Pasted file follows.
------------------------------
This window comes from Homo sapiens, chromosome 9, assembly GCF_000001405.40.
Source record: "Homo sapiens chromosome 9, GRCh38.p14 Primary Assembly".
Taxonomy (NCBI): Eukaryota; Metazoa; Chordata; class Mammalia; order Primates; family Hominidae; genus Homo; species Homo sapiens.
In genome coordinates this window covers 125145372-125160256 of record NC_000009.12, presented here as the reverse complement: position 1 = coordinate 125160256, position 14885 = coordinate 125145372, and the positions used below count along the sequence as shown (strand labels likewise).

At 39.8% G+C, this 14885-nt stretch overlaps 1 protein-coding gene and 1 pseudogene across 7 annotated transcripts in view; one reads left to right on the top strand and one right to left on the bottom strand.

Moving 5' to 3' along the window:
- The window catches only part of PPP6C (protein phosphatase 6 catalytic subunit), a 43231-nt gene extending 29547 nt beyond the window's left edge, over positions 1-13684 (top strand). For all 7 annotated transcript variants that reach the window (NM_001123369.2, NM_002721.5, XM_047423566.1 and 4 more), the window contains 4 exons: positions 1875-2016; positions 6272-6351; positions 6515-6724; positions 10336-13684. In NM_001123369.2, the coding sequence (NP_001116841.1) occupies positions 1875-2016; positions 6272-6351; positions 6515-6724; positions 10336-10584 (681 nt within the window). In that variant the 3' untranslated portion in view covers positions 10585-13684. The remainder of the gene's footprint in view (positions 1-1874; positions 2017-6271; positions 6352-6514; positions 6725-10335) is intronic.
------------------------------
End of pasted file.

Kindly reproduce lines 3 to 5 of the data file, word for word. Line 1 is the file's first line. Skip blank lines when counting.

Taxonomy (NCBI): Eukaryota; Metazoa; Chordata; class Mammalia; order Primates; family Hominidae; genus Homo; species Homo sapiens.
In genome coordinates this window covers 125145372-125160256 of record NC_000009.12, presented here as the reverse complement: position 1 = coordinate 125160256, position 14885 = coordinate 125145372, and the positions used below count along the sequence as shown (strand labels likewise).

At 39.8% G+C, this 14885-nt stretch overlaps 1 protein-coding gene and 1 pseudogene across 7 annotated transcripts in view; one reads left to right on the top strand and one right to left on the bottom strand.